Farm Ireland

Tuesday 21 November 2017

Quality product is essential

The end of another year, completely different to the previous one. It began with a good start in spring when we had plenty of grass for ewes as they lambed and good weather to put them out.

Everything went downhill as we moved into April and more or less stayed that way for the remainder of the year.

One good thing happened when we re-housed our cows and calves in early May. We then made silage from the remaining grass that these cows had been grazing.

This has turned out to be very good and is being fed to the ewes now. It was baled on May 25 and is definitely the best we have for this year.

Selling lambs has also been a struggle all year as lambs were slow to finish off grass alone. The fact that prices were down by almost 50c/kg didn't help either.

Even though meal prices were up by at least €50/t there was no option but to feed all lambs before slaughter. The extra cost has left our margin very tight.

The big question now is whether the Irish sheep sector can achieve the 10pc target set out in Food Harvest 2020.

As with any industry, growth is important but it cannot be achieved at the expense of the farmer.

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To make a reasonable margin we need a mid-season lamb price of €100 or €5/kg.

With this price, ewe numbers have the potential to grow. A lot of sheep farmers have a real fear that if ewe numbers were to increase by say 300,000 or 500,000, the extra lambs would cause the price to crash. Last spring did nothing to dispel this fear.

With budget cuts and austerity all over Europe, the economic outlook is not good.

However, by marketing lamb as a premium product and maintaining the quality it should be possible to maintain current retail prices.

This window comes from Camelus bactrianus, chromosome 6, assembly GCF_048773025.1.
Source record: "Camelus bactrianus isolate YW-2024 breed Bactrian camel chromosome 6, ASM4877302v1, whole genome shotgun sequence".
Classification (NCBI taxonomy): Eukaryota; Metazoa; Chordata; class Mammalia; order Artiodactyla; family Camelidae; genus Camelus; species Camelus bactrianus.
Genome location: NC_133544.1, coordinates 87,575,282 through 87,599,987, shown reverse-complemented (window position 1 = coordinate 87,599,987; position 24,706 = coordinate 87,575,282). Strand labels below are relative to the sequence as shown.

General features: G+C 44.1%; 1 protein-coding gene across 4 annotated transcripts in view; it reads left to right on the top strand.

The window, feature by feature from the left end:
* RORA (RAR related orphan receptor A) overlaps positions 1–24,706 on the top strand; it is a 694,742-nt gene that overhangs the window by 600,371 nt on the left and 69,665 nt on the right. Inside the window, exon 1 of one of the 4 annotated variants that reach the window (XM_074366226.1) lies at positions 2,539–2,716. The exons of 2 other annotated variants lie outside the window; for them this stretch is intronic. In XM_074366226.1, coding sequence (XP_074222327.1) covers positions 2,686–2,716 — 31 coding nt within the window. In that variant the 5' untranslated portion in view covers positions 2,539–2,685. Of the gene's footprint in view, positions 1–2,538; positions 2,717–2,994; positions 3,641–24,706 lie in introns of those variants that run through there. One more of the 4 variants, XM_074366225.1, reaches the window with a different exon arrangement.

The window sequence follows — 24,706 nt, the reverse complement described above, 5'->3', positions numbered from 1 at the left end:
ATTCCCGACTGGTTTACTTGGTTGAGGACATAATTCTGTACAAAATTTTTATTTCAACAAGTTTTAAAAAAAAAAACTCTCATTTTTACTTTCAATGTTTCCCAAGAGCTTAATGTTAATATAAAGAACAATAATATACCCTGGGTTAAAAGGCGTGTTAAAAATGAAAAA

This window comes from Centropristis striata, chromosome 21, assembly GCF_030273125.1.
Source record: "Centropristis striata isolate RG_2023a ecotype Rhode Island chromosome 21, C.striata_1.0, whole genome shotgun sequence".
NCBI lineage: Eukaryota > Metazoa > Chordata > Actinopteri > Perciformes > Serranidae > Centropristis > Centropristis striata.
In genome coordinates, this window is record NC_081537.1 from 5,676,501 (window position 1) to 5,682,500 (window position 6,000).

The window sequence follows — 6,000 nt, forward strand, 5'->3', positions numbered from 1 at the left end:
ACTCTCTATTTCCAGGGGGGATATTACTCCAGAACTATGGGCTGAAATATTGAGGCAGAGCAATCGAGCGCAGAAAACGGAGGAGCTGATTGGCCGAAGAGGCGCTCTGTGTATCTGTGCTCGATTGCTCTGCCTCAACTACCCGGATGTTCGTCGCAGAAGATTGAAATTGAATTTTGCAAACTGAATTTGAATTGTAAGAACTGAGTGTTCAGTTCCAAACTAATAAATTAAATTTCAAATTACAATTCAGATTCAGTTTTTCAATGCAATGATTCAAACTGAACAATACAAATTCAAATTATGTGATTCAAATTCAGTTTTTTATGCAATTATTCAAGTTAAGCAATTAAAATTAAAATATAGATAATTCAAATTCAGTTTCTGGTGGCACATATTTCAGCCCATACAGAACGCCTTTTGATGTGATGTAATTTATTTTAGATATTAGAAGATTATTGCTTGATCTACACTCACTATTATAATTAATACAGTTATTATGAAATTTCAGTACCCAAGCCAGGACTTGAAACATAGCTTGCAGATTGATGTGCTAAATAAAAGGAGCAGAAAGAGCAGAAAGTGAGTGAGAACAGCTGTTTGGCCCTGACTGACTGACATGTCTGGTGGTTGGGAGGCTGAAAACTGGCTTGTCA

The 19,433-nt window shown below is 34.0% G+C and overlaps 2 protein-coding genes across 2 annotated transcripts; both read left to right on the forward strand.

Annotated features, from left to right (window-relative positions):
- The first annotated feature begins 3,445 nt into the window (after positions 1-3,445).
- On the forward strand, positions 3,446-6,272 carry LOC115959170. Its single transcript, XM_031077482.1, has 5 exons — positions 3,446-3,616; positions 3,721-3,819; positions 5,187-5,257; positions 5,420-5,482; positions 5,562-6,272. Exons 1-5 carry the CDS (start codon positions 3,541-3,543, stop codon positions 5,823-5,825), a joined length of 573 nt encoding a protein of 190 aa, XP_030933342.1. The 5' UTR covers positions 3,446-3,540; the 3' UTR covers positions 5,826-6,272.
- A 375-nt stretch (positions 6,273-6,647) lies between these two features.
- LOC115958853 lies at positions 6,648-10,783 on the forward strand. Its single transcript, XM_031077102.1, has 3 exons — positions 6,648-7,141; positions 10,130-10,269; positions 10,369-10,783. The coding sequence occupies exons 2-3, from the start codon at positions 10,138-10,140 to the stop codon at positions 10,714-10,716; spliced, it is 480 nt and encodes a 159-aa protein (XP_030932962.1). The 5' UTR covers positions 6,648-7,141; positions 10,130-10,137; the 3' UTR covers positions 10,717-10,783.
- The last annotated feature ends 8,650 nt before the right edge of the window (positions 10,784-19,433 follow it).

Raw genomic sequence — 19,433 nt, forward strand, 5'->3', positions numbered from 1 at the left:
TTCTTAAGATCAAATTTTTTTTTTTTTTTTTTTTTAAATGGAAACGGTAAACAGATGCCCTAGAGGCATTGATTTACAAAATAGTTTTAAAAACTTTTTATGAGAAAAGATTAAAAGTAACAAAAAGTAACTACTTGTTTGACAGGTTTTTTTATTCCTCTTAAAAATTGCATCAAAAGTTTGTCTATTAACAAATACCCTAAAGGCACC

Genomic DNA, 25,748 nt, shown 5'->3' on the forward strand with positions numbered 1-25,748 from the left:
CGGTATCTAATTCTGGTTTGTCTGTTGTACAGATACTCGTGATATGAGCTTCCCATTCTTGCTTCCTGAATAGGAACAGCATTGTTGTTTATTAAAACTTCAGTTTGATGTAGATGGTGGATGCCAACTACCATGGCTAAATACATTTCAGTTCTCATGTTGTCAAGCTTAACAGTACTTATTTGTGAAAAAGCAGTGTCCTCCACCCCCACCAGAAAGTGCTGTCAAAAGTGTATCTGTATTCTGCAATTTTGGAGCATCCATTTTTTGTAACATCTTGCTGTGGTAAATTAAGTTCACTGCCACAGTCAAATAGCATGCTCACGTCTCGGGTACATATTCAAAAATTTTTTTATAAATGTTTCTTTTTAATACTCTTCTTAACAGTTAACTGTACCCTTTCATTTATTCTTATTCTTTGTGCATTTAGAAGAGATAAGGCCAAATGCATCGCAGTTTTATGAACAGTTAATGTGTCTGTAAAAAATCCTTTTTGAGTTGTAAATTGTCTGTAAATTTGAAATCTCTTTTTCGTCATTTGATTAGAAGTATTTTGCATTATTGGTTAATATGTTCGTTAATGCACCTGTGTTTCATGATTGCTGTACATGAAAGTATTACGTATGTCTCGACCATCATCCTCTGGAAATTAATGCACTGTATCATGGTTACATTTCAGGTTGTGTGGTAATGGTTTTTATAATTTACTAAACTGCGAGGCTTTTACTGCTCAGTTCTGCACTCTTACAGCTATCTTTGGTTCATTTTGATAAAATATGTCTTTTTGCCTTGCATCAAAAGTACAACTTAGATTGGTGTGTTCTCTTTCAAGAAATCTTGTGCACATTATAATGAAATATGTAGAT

And I believe that there is scope at these levels for processors to return a price of €5/kg to the farmer.

Production has fallen from a high of 80,000t in 1999 to approximately 48,000t.

The decline in the national flock has been halted and with our potential to produce a top quality grass-fed product, we should be in a better position than many other EU sheep producing countries where rising concentrate costs are becoming a real worry.

After a poor grass-producing year we can now see this difference more clearly than ever.

To achieve growth, the sheep farmer needs some surety on prices.

Processors will have to look at more long-term price contracts which give some price reassurance to farmers.

In developing these contracts, processors will have to secure a better position for sheep farmers supplying top quality-assured lamb to specific requirements.


As farmers, we must also hold up our side of the deal and provide processors with a consistent quality product.

This brings up the recurring question of the quality assurance scheme and how we are going to entice more farmers into the scheme.

If numbers remain at a low level we may not be able to tender for some contracts. A strong reward for quality assurance is vital.

Together, as producers and processors, we have a chance, but fighting over 5c or half a kilo every week will not work.

As this is the last article for the year, I would like to wish all you readers a Happy Christmas and a productive New Year.

John Large is a sheep farmer from Co Tipperary. Email:

Indo Farming